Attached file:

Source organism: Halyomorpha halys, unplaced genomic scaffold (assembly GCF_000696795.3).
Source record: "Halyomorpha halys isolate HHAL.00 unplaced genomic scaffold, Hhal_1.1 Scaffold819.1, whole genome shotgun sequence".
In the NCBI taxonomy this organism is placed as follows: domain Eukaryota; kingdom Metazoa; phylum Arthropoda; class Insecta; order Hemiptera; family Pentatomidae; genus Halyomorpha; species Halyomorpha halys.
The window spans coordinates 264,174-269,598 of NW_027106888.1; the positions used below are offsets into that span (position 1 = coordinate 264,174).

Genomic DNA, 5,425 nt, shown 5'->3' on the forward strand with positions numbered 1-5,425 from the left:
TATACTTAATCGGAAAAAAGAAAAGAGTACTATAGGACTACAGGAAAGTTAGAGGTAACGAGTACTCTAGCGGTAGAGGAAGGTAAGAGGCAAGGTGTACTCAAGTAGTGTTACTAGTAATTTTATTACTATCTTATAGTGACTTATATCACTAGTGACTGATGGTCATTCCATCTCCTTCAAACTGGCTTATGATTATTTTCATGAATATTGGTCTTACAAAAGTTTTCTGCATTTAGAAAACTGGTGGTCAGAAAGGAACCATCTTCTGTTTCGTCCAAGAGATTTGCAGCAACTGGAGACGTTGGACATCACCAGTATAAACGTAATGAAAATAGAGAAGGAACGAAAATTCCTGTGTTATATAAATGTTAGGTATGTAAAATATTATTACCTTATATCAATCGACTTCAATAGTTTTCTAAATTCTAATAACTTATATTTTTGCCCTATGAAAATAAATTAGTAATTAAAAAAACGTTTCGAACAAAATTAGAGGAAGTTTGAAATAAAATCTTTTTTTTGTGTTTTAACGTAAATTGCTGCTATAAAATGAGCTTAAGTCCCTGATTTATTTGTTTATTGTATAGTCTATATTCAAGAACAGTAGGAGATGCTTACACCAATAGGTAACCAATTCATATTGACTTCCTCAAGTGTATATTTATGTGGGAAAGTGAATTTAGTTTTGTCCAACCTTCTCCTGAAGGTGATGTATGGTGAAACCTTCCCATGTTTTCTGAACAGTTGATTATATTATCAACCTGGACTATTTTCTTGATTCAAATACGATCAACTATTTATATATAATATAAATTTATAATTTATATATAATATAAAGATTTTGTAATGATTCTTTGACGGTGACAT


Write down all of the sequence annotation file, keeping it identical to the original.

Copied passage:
Source organism: Halyomorpha halys, unplaced genomic scaffold (assembly GCF_000696795.3).
Source record: "Halyomorpha halys isolate HHAL.00 unplaced genomic scaffold, Hhal_1.1 Scaffold819.1, whole genome shotgun sequence".
In the NCBI taxonomy this organism is placed as follows: domain Eukaryota; kingdom Metazoa; phylum Arthropoda; class Insecta; order Hemiptera; family Pentatomidae; genus Halyomorpha; species Halyomorpha halys.
The window spans coordinates 264,174-269,598 of NW_027106888.1; the positions used below are offsets into that span (position 1 = coordinate 264,174).

Genomic DNA, 5,425 nt, shown 5'->3' on the forward strand with positions numbered 1-5,425 from the left:
TATACTTAATCGGAAAAAAGAAAAGAGTACTATAGGACTACAGGAAAGTTAGAGGTAACGAGTACTCTAGCGGTAGAGGAAGGTAAGAGGCAAGGTGTACTCAAGTAGTGTTACTAGTAATTTTATTACTATCTTATAGTGACTTATATCACTAGTGACTGATGGTCATTCCATCTCCTTCAAACTGGCTTATGATTATTTTCATGAATATTGGTCTTACAAAAGTTTTCTGCATTTAGAAAACTGGTGGTCAGAAAGGAACCATCTTCTGTTTCGTCCAAGAGATTTGCAGCAACTGGAGACGTTGGACATCACCAGTATAAACGTAATGAAAATAGAGAAGGAACGAAAATTCCTGTGTTATATAAATGTTAGGTATGTAAAATATTATTACCTTATATCAATCGACTTCAATAGTTTTCTAAATTCTAATAACTTATATTTTTGCCCTATGAAAATAAATTAGTAATTAAAAAAACGTTTCGAACAAAATTAGAGGAAGTTTGAAATAAAATCTTTTTTTTGTGTTTTAACGTAAATTGCTGCTATAAAATGAGCTTAAGTCCCTGATTTATTTGTTTATTGTATAGTCTATATTCAAGAACAGTAGGAGATGCTTACACCAATAGGTAACCAATTCATATTGACTTCCTCAAGTGTATATTTATGTGGGAAAGTGAATTTAGTTTTGTCCAACCTTCTCCTGAAGGTGATGTATGGTGAAACCTTCCCATGTTTTCTGAACAGTTGATTATATTATCAACCTGGACTATTTTCTTGATTCAAATACGATCAACTATTTATATATAATATAAATTTATAATTTATATATAATATAAAGATTTTGTAATGATTCTTTGACGGTGACAT